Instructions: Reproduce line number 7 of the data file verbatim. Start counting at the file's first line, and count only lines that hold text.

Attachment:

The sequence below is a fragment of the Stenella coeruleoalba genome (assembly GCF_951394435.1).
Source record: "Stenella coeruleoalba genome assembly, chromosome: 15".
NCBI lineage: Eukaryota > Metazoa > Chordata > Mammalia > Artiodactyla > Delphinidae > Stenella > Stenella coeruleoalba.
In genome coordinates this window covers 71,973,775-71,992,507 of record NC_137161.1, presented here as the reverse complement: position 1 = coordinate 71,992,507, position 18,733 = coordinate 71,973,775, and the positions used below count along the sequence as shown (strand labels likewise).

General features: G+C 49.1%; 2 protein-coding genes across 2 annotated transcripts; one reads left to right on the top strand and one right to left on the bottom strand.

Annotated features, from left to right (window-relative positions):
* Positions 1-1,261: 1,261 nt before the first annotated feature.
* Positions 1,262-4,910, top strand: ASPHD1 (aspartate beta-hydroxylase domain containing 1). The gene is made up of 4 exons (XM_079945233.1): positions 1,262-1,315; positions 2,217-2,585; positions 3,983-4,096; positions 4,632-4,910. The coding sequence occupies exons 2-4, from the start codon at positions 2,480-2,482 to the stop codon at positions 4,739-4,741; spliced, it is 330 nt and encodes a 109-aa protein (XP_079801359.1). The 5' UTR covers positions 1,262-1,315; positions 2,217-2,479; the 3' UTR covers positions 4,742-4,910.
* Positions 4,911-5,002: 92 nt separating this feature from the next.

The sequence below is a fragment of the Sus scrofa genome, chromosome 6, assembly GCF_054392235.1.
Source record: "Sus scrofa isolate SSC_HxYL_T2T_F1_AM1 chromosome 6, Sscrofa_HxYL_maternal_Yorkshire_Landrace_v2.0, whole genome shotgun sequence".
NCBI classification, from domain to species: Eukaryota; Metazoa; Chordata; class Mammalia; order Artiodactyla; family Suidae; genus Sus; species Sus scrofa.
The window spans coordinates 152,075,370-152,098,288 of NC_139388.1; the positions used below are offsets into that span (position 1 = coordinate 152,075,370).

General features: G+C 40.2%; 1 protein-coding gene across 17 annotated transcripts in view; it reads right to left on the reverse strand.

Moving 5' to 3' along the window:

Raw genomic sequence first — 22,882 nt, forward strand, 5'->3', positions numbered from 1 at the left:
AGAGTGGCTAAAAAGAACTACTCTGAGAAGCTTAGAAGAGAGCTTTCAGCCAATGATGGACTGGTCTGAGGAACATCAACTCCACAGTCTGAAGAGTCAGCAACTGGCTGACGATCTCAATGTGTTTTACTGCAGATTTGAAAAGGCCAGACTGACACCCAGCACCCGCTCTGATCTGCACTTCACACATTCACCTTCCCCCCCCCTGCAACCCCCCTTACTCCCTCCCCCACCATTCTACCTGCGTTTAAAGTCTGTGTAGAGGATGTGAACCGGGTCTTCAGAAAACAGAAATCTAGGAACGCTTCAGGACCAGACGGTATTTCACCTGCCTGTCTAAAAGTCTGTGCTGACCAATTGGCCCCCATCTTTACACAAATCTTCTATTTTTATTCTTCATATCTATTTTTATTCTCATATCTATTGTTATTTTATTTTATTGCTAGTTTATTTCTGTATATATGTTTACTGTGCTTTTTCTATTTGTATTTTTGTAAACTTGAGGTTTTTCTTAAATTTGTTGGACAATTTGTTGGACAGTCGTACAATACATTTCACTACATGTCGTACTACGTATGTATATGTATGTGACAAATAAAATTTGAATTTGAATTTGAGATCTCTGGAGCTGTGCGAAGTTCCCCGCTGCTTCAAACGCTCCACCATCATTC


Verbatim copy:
* Positions 1-1,261: 1,261 nt before the first annotated feature.